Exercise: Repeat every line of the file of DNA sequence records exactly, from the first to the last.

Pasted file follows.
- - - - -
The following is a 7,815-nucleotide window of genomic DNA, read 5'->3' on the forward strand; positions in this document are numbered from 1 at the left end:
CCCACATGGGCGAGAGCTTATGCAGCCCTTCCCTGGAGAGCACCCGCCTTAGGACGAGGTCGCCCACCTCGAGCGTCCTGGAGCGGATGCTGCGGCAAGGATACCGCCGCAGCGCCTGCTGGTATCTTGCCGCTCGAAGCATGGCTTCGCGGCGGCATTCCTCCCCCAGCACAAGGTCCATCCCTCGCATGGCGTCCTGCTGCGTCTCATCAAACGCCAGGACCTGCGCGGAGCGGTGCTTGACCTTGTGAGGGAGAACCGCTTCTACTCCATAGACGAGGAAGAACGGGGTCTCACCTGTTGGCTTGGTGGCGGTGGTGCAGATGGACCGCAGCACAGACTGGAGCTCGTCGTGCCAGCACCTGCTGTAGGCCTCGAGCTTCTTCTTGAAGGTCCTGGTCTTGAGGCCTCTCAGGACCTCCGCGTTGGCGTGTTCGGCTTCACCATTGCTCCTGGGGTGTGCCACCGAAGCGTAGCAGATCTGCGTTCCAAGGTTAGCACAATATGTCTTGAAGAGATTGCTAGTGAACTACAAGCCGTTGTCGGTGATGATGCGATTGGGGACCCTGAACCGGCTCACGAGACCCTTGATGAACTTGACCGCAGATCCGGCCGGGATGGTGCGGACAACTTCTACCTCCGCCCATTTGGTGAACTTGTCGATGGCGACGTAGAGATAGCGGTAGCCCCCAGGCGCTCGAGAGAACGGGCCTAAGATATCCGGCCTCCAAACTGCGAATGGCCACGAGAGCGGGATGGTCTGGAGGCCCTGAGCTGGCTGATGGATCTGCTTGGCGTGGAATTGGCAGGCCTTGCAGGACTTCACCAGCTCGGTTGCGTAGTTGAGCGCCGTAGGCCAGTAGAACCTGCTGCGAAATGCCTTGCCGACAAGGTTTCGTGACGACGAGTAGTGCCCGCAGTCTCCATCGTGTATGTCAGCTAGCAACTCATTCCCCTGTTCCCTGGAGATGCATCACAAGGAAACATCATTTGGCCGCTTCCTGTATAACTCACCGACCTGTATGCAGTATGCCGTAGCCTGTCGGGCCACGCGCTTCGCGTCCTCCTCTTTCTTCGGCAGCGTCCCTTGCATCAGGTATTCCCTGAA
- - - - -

The following is a 7,815-nucleotide window of genomic DNA, read 5'->3' on the forward strand; positions in this document are numbered from 1 at the left end:
CCCACATGGGCGAGAGCTTATGCAGCCCTTCCCTGGAGAGCACCCGCCTTAGGACGAGGTCGCCCACCTCGAGCGTCCTGGAGCGGATGCTGCGGCAAGGATACCGCCGCAGCGCCTGCTGGTATCTTGCCGCTCGAAGCATGGCTTCGCGGCGGCATTCCTCCCCCAGCACAAGGTCCATCCCTCGCATGGCGTCCTGCTGCGTCTCATCAAACGCCAGGACCTGCGCGGAGCGGTGCTTGACCTTGTGAGGGAGAACCGCTTCTACTCCATAGACGAGGAAGAACGGGGTCTCACCTGTTGGCTTGGTGGCGGTGGTGCAGATGGACCGCAGCACAGACTGGAGCTCGTCGTGCCAGCACCTGCTGTAGGCCTCGAGCTTCTTCTTGAAGGTCCTGGTCTTGAGGCCTCTCAGGACCTCCGCGTTGGCGTGTTCGGCTTCACCATTGCTCCTGGGGTGTGCCACCGAAGCGTAGCAGATCTGCGTTCCAAGGTTAGCACAATATGTCTTGAAGAGATTGCTAGTGAACTACAAGCCGTTGTCGGTGATGATGCGATTGGGGACCCTGAACCGGCTCACGAGACCCTTGATGAACTTGACCGCAGATCCGGCCGGGATGGTGCGGACAACTTCTACCTCCGCCCATTTGGTGAACTTGTCGATGGCGACGTAGAGATAGCGGTAGCCCCCAGGCGCTCGAGAGAACGGGCCTAAGATATCCGGCCTCCAAACTGCGAATGGCCACGAGAGCGGGATGGTCTGGAGGCCCTGAGCTGGCTGATGGATCTGCTTGGCGTGGAATTGGCAGGCCTTGCAGGACTTCACCAGCTCGGTTGCGTAGTTGAGCGCCGTAGGCCAGTAGAACCTGCTGCGAAATGCCTTGCCGACAAGGTTTCGTGACGACGAGTAGTGCCCGCAGTCTCCATCGTGTATGTCAGCTAGCAACTCATTCCCCTGTTCCCTGGAGATGCATCACAAGGAAACATCATTTGGCCGCTTCCTGTATAACTCACCGACCTGTATGCAGTATGCCGTAGCCTGTCGGGCCACGCGCTTCGCGTCCTCCTCTTTCTTCGGCAGCGTCCCTTGCATCAGGTATTCCCTGAA